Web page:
Keith Bergelt
Open Invention Network

The Open Invention Network has welcomed automobile manufacturer Daimler into the Linux patent protection partnership. CEO Keith Bergelt explains

How will Daimler joining the Open Invention Network contribute towards patent non-aggression between car manufacturers and third parties?

Historically, the automotive industry has designed and manufactured their platforms, from the ground up, in partnership with their tier-one suppliers. This has meant that as new innovations have occurred, there has been a great deal of backward engineering at very basic levels of the automobile, which has resulted in slower innovation and development times.

Automotive Grade Linux (AGL), stewarded by the Linux Foundation, with participation from numerous automotive brands, will become the foundation for automobiles for years to come. While it will begin by providing a basic platform for automotive entertainment and connectivity, it will eventually expand to provide management of advanced automotive systems. Participating automotive manufacturers will benefit from using this remarkable open source platform because they will be able to focus the vast majority of their innovation and customisation efforts on the systems that interact and delight consumers.

In order for this to work, automotive manufacturers will need to share the base, platform technology—and avoid the patent wars that have recently consumed the computing and mobile industries. Daimler joining the Open Invention Network (OIN) is very significant because it has a storied past of innovation and patenting their advancements.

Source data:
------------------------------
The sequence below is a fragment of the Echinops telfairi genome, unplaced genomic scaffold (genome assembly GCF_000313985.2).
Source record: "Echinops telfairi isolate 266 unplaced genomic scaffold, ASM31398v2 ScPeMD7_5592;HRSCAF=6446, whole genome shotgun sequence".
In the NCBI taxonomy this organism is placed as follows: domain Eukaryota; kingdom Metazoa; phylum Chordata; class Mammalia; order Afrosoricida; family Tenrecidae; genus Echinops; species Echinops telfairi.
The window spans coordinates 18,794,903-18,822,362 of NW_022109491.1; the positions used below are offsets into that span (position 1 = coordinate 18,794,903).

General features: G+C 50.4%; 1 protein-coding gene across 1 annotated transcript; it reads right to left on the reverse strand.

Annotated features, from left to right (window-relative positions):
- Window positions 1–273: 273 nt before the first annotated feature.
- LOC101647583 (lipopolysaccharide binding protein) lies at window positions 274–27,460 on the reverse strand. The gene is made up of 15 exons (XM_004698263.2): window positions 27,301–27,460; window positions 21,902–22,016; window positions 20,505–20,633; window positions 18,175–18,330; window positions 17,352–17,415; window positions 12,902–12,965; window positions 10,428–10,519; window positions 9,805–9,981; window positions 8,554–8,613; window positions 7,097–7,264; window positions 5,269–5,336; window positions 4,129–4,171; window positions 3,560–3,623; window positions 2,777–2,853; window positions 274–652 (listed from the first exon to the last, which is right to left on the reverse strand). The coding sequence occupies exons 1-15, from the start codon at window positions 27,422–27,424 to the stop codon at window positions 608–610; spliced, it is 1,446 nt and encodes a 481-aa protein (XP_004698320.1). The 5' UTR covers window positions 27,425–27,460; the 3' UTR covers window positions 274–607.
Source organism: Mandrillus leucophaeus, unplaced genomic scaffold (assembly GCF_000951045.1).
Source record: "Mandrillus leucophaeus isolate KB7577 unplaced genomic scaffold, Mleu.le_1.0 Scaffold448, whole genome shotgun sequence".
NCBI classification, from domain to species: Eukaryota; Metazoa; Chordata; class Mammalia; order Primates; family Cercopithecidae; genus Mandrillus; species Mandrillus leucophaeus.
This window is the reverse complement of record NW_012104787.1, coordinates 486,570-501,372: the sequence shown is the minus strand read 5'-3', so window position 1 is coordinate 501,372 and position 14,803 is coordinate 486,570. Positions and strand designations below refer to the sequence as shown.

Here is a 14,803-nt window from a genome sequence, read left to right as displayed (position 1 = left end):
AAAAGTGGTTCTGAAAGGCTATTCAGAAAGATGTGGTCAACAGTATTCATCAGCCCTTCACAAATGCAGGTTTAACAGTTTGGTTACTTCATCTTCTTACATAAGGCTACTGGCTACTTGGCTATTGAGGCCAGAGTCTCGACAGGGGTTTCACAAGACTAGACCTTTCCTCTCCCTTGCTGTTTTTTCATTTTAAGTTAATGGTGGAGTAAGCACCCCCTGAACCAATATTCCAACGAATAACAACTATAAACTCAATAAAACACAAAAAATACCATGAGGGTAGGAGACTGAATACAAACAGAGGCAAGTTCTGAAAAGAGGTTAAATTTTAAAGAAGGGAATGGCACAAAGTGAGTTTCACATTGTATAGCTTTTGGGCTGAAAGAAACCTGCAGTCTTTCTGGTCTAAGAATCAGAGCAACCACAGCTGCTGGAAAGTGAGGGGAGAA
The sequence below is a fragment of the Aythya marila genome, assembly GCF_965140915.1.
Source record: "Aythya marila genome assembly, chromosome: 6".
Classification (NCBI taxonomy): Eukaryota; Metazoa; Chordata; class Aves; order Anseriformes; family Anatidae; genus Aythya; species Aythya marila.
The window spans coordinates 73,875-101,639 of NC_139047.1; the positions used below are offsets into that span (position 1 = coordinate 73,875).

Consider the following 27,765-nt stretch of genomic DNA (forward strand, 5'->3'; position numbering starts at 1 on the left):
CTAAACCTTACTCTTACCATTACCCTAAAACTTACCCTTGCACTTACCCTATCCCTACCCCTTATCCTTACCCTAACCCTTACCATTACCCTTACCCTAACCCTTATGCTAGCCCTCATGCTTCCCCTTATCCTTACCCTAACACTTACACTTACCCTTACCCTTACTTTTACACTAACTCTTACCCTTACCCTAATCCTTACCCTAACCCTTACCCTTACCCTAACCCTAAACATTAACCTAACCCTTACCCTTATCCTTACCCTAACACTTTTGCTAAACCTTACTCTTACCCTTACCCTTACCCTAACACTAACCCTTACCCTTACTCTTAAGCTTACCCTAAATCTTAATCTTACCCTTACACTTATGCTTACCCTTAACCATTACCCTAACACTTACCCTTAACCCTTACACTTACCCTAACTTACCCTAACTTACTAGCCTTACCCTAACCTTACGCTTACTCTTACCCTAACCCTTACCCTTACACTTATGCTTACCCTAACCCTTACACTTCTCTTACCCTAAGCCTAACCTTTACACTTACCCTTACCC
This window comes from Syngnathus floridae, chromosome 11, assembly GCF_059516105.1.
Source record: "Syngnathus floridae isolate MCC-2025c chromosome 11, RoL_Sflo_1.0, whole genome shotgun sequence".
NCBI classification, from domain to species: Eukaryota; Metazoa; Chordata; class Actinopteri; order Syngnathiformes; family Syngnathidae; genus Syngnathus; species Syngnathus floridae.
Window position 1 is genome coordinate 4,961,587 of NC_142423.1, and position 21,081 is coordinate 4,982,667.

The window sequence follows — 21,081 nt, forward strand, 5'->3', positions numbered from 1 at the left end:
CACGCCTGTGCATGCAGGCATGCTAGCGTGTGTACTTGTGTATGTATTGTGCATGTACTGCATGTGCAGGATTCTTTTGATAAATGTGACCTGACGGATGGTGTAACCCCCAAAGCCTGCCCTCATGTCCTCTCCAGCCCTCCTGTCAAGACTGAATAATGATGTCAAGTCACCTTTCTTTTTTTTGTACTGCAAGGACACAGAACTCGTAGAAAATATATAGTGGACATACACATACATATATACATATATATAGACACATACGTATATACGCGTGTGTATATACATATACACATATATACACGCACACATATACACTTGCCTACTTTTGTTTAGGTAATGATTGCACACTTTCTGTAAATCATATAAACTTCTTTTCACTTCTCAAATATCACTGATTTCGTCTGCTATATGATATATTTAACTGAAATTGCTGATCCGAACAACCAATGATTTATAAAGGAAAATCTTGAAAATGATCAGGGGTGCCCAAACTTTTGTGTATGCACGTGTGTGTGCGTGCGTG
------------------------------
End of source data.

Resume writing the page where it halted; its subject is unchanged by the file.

By joining OIN, Daimler is recognising the shared values and benefits provided by open source and Linux, and pledging to a royalty-free cross licence for software lower in the technology stack. By joining Toyota, Ford and Hyundai-KIA as part of OIN, with more automakers and suppliers expected to join, the disruption caused by patent lawsuits should be impaired.

Will having this kind of historically renowned company promote further inclusion in OIN?

Daimler invented the automobile. It is the largest premium car company and the largest international truck and bus manufacturer. Numerous automobile manufacturers and their tier-one suppliers closely observe what actions Daimler takes from an engineering and industry perspective.

As the largest patent non-aggression organisation in history, OIN is very pleased with Daimler joining. We believe that Daimler’s participation will increase the comfort level for other automotive companies to come forward and participate in OIN.

Do you think we’ll see other car manufacturers follow suit and head towards open source software? Specifically, those innovating in the intelligent/self-driving car space?

Yes, we do. As AGL matures to become the platform for the majority of automobiles, designing intelligent automobile capabilities and features should become much easier because there will be a base platform that all of the different systems and components can use to communicate amongst each other. In fact, by leveraging AGL and participating in OIN, we expect the development of better, intelligent/self-driving cars to reach the market faster than many estimates.

What impact are outsiders like Apple and Google having on car manufacturing? Are they attracting the kind of attention for which the Open Invention Network was formed, and perhaps Daimler, as a company not traditionally associated with Linux, joined?